Did you know that the number of black-owned businesses increased at triple the rate of businesses overall from 2002 to 2007, according to the U.S. Census Bureau’s Survey of Business Owners? As Black History Month, February is a great time to honor some up and coming black entrepreneurs.
The number of companies owned by black women has risen more than 300% is the last ten years, according to the 2015 State of Women-Owned Businesses Report, commissioned by American Express Open. About half of all businesses owned by African-Americans are owned by women, compared to the 30% of businesses nationwide owned by women.
All of these successful black entrepreneurs have one thing in common: they believed in themselves and they took the chance to start their own business, which are among the top ten characteristics of entrepreneurs. They may have gotten help from family, friends or even strangers, but they had an idea, they planned it out and they executed on that plan
Keep an eye on these game changing black entrepreneurs. Hiscox Business Insurance salutes all of these entrepreneurs and recognizes the courage and persistence they all have had in order to achieve their dreams.
Tristan Walker, founder and CEO of Walker and Company is 30 years old, and already a serial entrepreneur. He was head of business development at Foursquare, until he left in 2012 to start Walker and Company Brands. He just raised $6.9m in funding for Bevel, his line of men’s grooming products designed specifically for men of color.
Patrice C. Washington is CEO of Seek Wisdom, Find Wealth a boutique personal finance firm headquartered in Atlanta. As a nationally recognized personal finance columnist, television commentator, radio host, author, speaker and leading authority on personal finance, entrepreneurship and success for women and youth, Patrice has been making money fun since 2003. Check her out at Real Money Answers.
Natalia Allen founded Design Futurist, a product design firm that consults with clients like Donna Karan, Calvin Klein, Proctor & Gamble, and more. Allen started her firm with a vision to do things differently and now focuses on innovation, quality and sustainability in fashion.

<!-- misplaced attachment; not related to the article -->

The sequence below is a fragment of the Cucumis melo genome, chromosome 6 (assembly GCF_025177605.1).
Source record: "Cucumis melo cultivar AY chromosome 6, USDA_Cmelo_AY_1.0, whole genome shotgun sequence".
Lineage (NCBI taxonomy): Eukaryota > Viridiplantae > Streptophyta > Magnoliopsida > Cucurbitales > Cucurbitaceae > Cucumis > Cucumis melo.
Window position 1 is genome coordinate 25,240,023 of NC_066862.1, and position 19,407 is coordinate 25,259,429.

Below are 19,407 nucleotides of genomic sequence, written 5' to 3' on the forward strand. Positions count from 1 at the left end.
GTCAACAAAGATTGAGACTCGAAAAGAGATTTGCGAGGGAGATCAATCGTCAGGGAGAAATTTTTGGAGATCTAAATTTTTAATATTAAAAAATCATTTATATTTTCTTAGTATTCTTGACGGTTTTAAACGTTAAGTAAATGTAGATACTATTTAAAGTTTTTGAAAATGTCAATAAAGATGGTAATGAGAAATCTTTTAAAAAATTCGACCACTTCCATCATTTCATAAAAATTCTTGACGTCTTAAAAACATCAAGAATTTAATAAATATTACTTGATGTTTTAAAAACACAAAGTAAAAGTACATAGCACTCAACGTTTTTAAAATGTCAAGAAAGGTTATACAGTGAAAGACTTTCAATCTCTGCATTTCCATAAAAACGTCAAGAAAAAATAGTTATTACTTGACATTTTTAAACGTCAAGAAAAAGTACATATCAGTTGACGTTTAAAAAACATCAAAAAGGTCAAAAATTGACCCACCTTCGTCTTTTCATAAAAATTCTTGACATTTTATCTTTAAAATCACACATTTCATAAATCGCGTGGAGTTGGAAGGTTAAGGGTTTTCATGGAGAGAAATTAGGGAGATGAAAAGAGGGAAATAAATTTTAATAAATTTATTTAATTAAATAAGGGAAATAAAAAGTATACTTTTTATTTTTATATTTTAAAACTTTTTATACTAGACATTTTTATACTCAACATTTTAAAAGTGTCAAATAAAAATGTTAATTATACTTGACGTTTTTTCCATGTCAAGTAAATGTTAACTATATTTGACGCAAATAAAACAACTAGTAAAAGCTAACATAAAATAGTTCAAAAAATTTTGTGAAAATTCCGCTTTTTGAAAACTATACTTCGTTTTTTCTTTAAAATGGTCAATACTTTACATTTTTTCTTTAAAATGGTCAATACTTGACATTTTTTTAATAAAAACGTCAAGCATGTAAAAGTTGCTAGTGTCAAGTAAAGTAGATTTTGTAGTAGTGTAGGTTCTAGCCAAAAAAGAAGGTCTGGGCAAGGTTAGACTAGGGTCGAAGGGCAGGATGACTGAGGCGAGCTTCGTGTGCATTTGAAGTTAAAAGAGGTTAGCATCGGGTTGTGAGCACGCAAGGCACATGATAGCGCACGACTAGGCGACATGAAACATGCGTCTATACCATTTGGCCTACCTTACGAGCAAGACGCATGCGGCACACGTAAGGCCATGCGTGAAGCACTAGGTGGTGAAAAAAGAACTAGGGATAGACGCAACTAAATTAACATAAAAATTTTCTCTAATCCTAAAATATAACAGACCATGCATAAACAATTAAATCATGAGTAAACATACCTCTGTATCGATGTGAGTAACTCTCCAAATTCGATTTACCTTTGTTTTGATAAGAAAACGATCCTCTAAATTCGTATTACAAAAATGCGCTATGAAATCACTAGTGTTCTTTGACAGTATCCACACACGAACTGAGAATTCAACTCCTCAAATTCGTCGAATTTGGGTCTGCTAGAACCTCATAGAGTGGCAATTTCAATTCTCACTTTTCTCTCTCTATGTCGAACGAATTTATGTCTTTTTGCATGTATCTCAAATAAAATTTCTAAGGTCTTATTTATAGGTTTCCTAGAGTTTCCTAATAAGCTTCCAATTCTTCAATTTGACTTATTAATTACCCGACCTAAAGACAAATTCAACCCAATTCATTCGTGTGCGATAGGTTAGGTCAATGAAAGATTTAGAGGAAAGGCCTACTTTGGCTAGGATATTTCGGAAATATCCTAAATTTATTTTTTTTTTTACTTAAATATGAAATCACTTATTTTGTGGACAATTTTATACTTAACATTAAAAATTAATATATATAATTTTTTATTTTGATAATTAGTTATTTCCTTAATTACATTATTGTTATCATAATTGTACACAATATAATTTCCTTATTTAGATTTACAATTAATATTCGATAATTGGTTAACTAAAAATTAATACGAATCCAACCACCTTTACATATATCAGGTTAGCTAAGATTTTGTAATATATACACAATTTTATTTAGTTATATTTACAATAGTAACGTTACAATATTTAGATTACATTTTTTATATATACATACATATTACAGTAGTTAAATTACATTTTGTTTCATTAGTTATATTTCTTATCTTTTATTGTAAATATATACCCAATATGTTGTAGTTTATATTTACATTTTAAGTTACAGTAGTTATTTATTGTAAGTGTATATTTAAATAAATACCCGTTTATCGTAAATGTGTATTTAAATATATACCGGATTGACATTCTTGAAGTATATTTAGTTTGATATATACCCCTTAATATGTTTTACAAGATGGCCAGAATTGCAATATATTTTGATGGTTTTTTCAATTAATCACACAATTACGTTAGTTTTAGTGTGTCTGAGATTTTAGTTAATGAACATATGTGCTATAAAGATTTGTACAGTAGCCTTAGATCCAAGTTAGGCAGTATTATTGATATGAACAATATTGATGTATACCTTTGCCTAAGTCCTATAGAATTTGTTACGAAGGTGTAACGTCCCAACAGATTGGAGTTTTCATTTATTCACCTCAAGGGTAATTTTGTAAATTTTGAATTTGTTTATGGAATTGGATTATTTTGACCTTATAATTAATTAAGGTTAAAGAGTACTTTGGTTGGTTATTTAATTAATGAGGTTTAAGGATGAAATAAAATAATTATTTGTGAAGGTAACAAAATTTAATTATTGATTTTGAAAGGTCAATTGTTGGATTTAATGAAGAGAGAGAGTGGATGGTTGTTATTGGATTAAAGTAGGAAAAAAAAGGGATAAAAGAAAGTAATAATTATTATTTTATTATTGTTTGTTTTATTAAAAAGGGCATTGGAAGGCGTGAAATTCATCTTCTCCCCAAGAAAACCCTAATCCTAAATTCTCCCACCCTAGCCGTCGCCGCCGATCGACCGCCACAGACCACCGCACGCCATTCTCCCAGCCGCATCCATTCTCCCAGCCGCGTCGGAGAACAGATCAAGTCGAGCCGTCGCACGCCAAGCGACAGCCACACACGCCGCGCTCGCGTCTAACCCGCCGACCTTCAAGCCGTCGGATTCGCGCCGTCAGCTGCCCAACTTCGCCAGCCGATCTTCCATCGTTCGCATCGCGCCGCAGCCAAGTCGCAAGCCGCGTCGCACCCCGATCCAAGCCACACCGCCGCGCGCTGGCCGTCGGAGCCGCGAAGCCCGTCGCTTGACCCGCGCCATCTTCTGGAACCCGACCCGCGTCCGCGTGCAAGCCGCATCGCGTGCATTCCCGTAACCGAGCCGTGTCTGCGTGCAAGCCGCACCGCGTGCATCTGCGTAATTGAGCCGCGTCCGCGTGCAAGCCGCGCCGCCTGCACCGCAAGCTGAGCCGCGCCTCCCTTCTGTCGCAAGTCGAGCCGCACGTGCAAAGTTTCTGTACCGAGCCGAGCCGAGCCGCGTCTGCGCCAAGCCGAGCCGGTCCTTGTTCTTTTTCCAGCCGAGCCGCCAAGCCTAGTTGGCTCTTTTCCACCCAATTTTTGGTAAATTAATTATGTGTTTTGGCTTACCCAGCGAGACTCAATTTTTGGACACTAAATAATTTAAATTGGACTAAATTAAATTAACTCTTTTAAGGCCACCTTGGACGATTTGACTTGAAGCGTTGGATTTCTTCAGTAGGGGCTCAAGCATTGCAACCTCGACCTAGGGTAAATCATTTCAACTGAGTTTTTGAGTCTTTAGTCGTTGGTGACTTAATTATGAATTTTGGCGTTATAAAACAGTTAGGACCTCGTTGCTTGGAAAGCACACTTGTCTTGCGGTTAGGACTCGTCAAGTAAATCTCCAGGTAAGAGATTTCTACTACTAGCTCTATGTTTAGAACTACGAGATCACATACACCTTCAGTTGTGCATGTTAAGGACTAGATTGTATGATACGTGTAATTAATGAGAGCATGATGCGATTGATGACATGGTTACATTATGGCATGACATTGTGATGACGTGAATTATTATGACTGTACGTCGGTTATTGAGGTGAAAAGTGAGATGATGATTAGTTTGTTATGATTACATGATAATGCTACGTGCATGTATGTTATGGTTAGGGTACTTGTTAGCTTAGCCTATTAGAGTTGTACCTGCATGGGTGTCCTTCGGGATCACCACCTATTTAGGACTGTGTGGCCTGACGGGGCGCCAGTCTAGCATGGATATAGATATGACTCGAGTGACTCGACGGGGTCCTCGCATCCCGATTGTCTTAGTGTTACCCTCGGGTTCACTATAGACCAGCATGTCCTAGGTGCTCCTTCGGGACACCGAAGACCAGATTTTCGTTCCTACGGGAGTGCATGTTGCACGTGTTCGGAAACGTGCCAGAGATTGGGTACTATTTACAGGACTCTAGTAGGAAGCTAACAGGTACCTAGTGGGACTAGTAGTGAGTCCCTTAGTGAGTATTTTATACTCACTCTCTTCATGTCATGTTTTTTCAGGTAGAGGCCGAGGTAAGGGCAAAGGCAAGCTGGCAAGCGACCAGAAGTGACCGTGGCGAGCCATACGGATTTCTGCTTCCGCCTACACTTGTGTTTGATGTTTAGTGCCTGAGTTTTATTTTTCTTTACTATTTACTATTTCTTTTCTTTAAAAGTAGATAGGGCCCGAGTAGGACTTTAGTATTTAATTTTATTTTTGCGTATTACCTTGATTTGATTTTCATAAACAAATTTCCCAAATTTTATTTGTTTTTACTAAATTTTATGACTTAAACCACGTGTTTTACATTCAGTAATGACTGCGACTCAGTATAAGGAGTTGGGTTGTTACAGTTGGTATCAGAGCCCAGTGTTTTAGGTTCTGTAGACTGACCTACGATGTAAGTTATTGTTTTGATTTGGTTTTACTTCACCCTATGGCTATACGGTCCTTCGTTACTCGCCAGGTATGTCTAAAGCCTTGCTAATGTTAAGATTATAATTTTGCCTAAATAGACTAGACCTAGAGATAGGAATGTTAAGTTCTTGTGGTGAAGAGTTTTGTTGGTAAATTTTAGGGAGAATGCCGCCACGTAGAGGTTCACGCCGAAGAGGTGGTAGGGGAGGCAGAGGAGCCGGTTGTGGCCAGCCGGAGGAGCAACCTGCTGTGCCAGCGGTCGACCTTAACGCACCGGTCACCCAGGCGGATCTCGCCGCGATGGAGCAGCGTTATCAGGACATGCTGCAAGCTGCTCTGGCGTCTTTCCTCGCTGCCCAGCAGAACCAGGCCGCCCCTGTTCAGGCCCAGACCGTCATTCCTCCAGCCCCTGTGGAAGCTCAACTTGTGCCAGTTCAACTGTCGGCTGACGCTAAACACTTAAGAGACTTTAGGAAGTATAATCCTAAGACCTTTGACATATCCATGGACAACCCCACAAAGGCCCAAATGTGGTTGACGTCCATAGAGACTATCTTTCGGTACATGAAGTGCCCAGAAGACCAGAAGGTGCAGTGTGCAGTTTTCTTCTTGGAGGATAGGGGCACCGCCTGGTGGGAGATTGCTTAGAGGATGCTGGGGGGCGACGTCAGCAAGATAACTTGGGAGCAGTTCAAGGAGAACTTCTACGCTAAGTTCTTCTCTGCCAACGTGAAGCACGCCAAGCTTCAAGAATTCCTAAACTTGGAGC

Darnell Henderson is founder and CEO of H.I.Mistry Skin Care, Inc., a specialized skincare line for men. Henderson started out selling exclusively online, but his products are now sold by Target, Macy’s and other major retailers. His advice for new entrepreneurs is to get educated, and find someone who has already done it. Finding someone who has already been there to help you navigate your course will help you overcome a lot of challenges.
Benjamin Young, shot to fame this year when he became Black Enterprise’s Techpreneur of the year for his company, Nexercise, The company’s latest product, Sworkit is a fitness mobile app that provides personalized video workouts on any device. Since it’s launch, the app has achieved more than 12 million downloads and has been ranked among the top 10 Health and Fitness app store brands.
Angela Benton is CEO of NewME Accelerator, an incubator for minority- and woman-owned tech startups. Benton has started a number of design and digital media businesses during her career, including Cued and BlackWeb 2.0. Her advice to those who want to start a business is to follow their passion, but don’t get caught up in planning every detail. Take the leap and execute.
Tamiko Kelly is a Hiscox customer who found the courage to leave her comfortable 9-to-5 corporate job to start her dream job, “Sleep Well. Wake Happy.” a child sleep consulting business. Find out more about how she was bitten by the entrepreneur bug early and her biggest risk in our MyStartUpStory Series.
Proving that it’s never too early to start on the entrepreneurial path, these two teenagers are well on their way to success already.
Fourteen-year-old Moziah Bridges is founder and president of Mo’s Bows Memphis, a manufacturer of colorful, handmade bow ties. He started the company at the age of nine, and now sells his ties on his website and in retail stores. Bridges counts President Barack Obama among his customers. After an appearance on Shark Tank, Mo is now mentored by fashion guru Daymond John.
Maya Penn is a 15-year-old designer, animator and philanthropist. She designs clothing and accessories made from organic cotton, hemp, bamboo and recycled vintage materials. She donates 10 to 20 percent of her profit to local and global charities. Her book, You Got This, offering advice to budding agents of change, comes out April 12.